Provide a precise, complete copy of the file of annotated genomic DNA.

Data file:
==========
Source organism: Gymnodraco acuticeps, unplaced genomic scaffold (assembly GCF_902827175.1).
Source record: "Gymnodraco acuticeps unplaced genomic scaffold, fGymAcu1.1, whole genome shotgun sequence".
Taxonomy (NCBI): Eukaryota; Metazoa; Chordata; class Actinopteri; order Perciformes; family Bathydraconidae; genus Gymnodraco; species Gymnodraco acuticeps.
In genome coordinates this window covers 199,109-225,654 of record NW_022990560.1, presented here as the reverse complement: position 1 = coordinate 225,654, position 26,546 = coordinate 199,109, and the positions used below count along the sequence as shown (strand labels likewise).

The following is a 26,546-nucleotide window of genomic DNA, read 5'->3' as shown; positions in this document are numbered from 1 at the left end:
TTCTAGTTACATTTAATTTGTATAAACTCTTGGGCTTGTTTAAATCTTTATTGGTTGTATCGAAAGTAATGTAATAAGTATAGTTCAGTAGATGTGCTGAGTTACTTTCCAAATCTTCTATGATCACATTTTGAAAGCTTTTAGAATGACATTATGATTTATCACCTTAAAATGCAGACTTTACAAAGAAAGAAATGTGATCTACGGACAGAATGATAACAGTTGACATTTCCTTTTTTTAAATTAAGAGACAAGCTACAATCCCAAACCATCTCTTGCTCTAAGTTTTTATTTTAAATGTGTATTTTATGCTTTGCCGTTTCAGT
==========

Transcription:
Source organism: Gymnodraco acuticeps, unplaced genomic scaffold (assembly GCF_902827175.1).
Source record: "Gymnodraco acuticeps unplaced genomic scaffold, fGymAcu1.1, whole genome shotgun sequence".
Taxonomy (NCBI): Eukaryota; Metazoa; Chordata; class Actinopteri; order Perciformes; family Bathydraconidae; genus Gymnodraco; species Gymnodraco acuticeps.
In genome coordinates this window covers 199,109-225,654 of record NW_022990560.1, presented here as the reverse complement: position 1 = coordinate 225,654, position 26,546 = coordinate 199,109, and the positions used below count along the sequence as shown (strand labels likewise).

The following is a 26,546-nucleotide window of genomic DNA, read 5'->3' as shown; positions in this document are numbered from 1 at the left end:
TTCTAGTTACATTTAATTTGTATAAACTCTTGGGCTTGTTTAAATCTTTATTGGTTGTATCGAAAGTAATGTAATAAGTATAGTTCAGTAGATGTGCTGAGTTACTTTCCAAATCTTCTATGATCACATTTTGAAAGCTTTTAGAATGACATTATGATTTATCACCTTAAAATGCAGACTTTACAAAGAAAGAAATGTGATCTACGGACAGAATGATAACAGTTGACATTTCCTTTTTTTAAATTAAGAGACAAGCTACAATCCCAAACCATCTCTTGCTCTAAGTTTTTATTTTAAATGTGTATTTTATGCTTTGCCGTTTCAGT